There are questions that, as an interviewer, I am not allowed to ask. Some are straight up illegal, because it could cause bias or discrimination. A few examples are:
I can, however, ask indirect questions that answer these questions. I might ask something which sounds innocent like “Do you have any plans for the weekend?” if I interview someone on a Friday. Or I might ask if you have plans for an upcoming holiday. Your answers could help me find information that I’m not allowed to ask directly.
The problem area here is answering vaguely. You want to sound friendly, like a coworker would share anyway, but like Miranda rights in America, “everything you say can be used against you”. It will take some practice to find a balance between being friendly and not over-sharing.
Be respectful of everyone’s time and show up early. If you’re joining a conference call, join the call 2-3 minutes early. If you’re on-site for an interview, be 5-10 minutes early.
Bring printed copies of your resume; some interviewers may not have seen it yet, and providing a copy gives them talking point opportunities.
Bring paper, and sketch the problem. Sometimes drawing a block diagram can help when breaking down a problem. Be sure to let the interviewer know why you’re drawing on paper when they expect you to write code, and take 15 to 20 seconds to sketch what you need to do. This tells me several things about you as a developer:
Treat every problem as though you’re trying to tutor another student. This not only forces you to think out loud in complete thoughts, it will cause you to explain why you’re solving it the way you are, which will project far more confidence in your answers.
Don’t assume you can look up documentation or use a debugger. You generally get one chance to ask to look something up, but don’t feel discouraged if they say no. Remember, they want to see you succeed, so either they want to see how you’ll handle buggy code, or they’re willing to offer hints while you work.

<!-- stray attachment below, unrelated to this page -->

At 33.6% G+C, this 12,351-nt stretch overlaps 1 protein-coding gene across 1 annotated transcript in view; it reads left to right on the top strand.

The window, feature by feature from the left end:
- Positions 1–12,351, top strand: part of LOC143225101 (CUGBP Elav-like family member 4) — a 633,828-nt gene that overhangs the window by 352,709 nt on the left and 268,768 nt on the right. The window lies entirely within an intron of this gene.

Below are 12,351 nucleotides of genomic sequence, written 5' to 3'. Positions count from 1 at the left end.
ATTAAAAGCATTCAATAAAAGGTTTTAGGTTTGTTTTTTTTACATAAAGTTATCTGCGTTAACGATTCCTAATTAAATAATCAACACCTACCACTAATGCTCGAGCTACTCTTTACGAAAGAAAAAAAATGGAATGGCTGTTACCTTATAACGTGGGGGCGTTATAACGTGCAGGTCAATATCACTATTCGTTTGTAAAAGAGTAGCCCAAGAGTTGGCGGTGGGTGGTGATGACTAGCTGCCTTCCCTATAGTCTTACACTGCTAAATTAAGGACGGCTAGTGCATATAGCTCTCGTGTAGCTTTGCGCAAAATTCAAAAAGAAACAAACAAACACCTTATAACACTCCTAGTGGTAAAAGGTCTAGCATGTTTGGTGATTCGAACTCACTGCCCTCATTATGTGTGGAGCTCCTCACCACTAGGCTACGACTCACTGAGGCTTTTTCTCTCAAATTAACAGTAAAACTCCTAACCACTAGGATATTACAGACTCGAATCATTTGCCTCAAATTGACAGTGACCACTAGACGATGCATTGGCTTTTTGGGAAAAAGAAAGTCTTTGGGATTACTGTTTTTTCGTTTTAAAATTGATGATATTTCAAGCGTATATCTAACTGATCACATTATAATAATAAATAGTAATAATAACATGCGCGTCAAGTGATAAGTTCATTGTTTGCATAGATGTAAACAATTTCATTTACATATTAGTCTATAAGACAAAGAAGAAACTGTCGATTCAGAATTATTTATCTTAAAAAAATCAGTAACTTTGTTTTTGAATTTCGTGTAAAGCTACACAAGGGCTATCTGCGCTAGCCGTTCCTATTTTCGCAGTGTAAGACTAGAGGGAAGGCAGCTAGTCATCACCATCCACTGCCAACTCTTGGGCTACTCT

Don’t ask them to reiterate the problem more than one time. Take notes and use your design sketch to help you recall what’s needed.
It’s possible that you’ll freeze up getting started, but don’t stay frozen. You HAVE to start somewhere, even if you have to reverse the problem like a math puzzle and take it from the solution back to your starting point.
Don’t give up, but if you absolutely can’t find an answer, offer a complete idea of how you would finish solving the problem with online help. Don’t just tell me “I’d look on Google or Stack Overflow”. Tell me what you’d search for. Tell me how you’d evaluate blog posts, Stack Overflow answers, etc to determine which one best fits your use case. This does feel like a cop-out, but if you’re lucky the interviewer will give you partial credit for working out most of the code and getting stuck on the last piece.
Finish strong and follow up. Always close with a final statement that makes it crystal clear that you are genuinely excited and interested in the opportunity, including why you’d be a great hire and fit for the job and organization. Clarify next steps and the timeline. Email a thank you note less than 24 hours after the interview while it is still fresh on your mind. Articulate your fit and why they should hire you specific to the interview conversations. Every interviewer expects a thank you note from each candidate, so no note is a sign of no interest and no professionalism. To really stand out, also send a neatly hand-written thank you note soon after the interview.